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It's corporate. It's baseball. And it's in trouble.
TOKYO — On a recent afternoon, Yasuhiko Maehara, a general manager at Nissan Motor Co., excused his staff from work and accompanied them to the Tokyo Dome to watch a baseball game. For a company that lost $2.4 billion last year and cut 20,000 jobs, this might have appeared to be wasteful mismanagement.
But this wasn’t just any game.
Nissan’s company team had advanced to the semifinals of the Inner-City Baseball Tournament, an 80-year tradition in which teams made up of players from Japan’s largest corporations battle for athletic supremacy. And there was a special poignancy this year: After 50 years of competition this was to be the final tournament for Nissan, which won the inner-city crown twice and the national corporate championship in 2003.
After the company’s massive financial losses, Nissan officials announced in February that it will eliminate its two baseball teams, along with its table tennis and track and field teams, by the end of the year.
“We are very, very sad,” said Maehara, who works in Nissan's human resources department. “I have been with Nissan for 30 years and I have come here every year to watch this tournament. Sometimes we won and sometimes we lost, but each time I was here.”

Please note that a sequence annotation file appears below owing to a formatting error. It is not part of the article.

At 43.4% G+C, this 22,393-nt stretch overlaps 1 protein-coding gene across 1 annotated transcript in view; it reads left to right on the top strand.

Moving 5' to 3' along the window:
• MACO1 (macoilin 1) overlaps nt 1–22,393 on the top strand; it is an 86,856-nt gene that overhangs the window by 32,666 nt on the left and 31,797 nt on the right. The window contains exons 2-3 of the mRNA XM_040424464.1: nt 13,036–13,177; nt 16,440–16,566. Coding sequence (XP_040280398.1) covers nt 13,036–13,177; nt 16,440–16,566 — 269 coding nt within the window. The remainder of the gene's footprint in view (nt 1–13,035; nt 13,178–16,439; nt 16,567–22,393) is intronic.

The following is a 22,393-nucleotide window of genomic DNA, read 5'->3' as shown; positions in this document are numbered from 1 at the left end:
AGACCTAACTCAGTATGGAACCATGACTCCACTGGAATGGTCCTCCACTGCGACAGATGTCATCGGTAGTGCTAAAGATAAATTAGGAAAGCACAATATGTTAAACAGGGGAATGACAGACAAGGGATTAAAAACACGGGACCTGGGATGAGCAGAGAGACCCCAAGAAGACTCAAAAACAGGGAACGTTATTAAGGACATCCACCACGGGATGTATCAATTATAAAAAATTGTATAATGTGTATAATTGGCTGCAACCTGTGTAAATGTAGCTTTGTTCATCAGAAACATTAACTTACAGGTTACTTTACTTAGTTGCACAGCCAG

Corporate baseball here is akin to the minor leagues in the United States, a place for talented young players to hone their skills in hopes of impressing a professional scout and getting a call up to Japan’s major leagues. Players have nominal jobs at the companies but are really hired for their on-field talent.
The elimination of the teams might make sense considering Nissan’s off-field performance. In the wake of job losses, spending millions of dollars to support athletic teams might send a troubling message to employees, their families — and stockholders.
Yet corporate teams also have played a role in Japan’s traditional lifetime employment system, building company spirit and camaraderie. Employees wear company colors and logos and sing company fight songs, and the new hires, both men and women, often perform as cheerleaders.
The scene at the Tokyo Dome over the past two weeks showed how much pride companies take in their teams. Thousands of fans, sweating in their business suits, waited for up to an hour in lines snaking around the stadium. Brass bands played fight songs, along with some curious choices such as the Popeye theme and “Anchors Aweigh,” the U.S. Navy’s fight song.
Spectators clapped rhythmically on hand-held fans in company colors, while the cheerleaders performed, sometimes wearing traditional Japanese yukatas and other times banging on taiko drums. Hitachi’s cheer squad did a chicken dance, hands tucked into their armpits and elbows flapping, each time its team scored a run. Mitsubshi’s employees ran through the aisles carrying a giant cardboard car.